Farm To Cafeteria: Union Public Schools Buys Produce For Lunch From Local Farmers
News 6 - September 1, 2022 6:44 am
PORTER, Okla. –
Students eating lunch at Union Public Schools are getting fruits, veggies and beef from local farms and ranches.
The farm-to-cafeteria model keeps the menu fresh.
At Roy Clark Elementary on Wednesday, kids were chowing down on an end-of-summer treat: corn on the cob.
The cafeteria staff prepares the corn after it makes the short 45 minute trip from down the road in Porter, at Livesay Orchards.
Cantaloupe is on the menu too. Soon, even more produce will be ready.
“These are purple hull peas. And you can see they’re still immature, but I don’t think it’ll be long before those are ready,” Kent Livesay said.
In addition to corn, cantaloupe and peaches, Livesay is growing watermelon and apples that could be an option for the district to buy.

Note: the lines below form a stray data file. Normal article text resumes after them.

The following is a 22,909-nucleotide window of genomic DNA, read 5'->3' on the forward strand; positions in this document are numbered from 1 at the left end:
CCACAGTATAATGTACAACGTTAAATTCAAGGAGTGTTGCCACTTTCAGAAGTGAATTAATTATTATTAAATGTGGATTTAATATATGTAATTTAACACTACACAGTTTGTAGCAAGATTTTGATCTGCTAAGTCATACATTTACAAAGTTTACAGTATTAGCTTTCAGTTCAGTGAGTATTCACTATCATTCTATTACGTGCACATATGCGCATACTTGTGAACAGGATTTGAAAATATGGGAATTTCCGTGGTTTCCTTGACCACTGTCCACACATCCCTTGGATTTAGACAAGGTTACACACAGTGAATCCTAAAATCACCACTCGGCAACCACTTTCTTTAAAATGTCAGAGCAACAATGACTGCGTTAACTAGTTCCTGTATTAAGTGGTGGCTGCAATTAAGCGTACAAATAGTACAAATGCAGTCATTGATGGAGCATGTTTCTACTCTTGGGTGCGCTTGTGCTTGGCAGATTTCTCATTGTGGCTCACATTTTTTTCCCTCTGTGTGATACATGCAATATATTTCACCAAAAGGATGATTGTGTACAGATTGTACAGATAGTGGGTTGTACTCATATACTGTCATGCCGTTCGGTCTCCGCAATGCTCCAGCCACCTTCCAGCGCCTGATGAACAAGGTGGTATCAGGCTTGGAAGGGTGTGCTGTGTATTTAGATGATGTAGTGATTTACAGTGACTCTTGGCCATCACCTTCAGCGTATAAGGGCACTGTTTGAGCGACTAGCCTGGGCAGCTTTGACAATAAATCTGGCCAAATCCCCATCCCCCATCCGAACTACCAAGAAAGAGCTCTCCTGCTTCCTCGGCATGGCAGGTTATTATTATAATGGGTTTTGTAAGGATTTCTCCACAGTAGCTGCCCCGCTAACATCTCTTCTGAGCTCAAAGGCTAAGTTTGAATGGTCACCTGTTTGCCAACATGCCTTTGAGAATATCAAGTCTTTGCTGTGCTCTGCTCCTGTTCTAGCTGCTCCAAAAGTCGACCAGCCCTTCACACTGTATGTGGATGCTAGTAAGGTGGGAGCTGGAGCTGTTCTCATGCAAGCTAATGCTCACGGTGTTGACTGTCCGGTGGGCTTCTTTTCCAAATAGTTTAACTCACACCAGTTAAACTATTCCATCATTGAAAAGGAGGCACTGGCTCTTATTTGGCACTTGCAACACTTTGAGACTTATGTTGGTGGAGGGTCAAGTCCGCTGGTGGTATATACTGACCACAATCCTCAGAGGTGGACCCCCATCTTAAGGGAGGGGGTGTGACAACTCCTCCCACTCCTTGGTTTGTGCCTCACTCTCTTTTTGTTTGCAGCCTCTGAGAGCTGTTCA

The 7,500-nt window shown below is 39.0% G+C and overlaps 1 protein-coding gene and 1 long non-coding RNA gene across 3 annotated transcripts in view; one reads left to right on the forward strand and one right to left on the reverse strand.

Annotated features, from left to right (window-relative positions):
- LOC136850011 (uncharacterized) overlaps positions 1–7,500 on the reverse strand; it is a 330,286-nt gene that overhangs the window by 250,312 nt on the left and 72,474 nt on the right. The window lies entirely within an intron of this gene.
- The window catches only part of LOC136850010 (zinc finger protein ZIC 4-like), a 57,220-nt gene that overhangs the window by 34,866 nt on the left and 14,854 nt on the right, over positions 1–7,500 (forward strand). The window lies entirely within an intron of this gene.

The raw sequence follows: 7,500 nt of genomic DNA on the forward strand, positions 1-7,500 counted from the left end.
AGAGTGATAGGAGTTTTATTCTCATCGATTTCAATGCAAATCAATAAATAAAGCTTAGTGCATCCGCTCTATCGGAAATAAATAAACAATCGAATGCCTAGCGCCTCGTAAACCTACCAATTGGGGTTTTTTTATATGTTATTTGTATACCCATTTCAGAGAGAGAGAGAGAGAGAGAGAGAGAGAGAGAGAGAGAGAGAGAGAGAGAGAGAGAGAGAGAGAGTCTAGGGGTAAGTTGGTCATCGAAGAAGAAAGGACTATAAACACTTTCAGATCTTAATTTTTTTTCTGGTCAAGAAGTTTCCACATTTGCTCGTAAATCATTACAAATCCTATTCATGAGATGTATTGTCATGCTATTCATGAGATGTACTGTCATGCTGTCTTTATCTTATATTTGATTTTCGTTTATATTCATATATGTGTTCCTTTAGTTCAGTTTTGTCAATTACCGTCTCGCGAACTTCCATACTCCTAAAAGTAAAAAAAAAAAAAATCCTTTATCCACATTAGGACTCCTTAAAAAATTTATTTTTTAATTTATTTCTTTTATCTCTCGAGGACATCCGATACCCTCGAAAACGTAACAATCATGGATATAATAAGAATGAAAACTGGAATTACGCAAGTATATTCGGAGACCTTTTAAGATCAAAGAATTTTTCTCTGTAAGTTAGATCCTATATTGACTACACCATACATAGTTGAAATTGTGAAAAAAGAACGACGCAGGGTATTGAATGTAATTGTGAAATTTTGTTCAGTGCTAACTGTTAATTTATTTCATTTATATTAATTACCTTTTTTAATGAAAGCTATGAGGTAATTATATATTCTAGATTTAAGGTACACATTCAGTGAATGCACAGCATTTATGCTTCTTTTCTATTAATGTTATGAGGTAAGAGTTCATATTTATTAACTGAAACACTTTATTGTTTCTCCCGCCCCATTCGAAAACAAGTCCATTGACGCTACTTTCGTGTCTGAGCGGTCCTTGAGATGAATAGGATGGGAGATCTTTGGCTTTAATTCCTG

“It’s nice to see children getting fresh food from our farm,” he said.
This is the second school year Livesay Orchards has worked with Union, but it’s the district’s 15th year buying food from local farms.
Union said it buys blueberries and asparagus from Thunderbird Farm in Broken Arrow.
The district turns to Joe’s Farm in Bixby for blackberries, Bok choy, strawberries, broccoli, cauliflower, kale, radishes, carrots, sugar snap peas and more.
Lettuce and tomatoes are grown year-round by Greener Grounds in Sand Springs.
Acadian Family Farm in central Oklahoma provides potatoes.
And beef is no mystery meat — the district buys it from Native Acres Ranch in Okarche.
“That’s about $300,000 going into our economy, staying here in Oklahoma, and feeding our kids really good, quality food,” Union Child Nutrition Director Lisa Griffin said.
Griffin said she grew up on a farm, and is happy to put in the extra work it takes to coordinate with farmers, and have a flexible menu based on what’s available each week.
She said four out of five days a week, students are provided with something fresh from a local farm.
“I love feeding these kids nutritious foods and I know it makes them feel better, and perform better in school,” she said.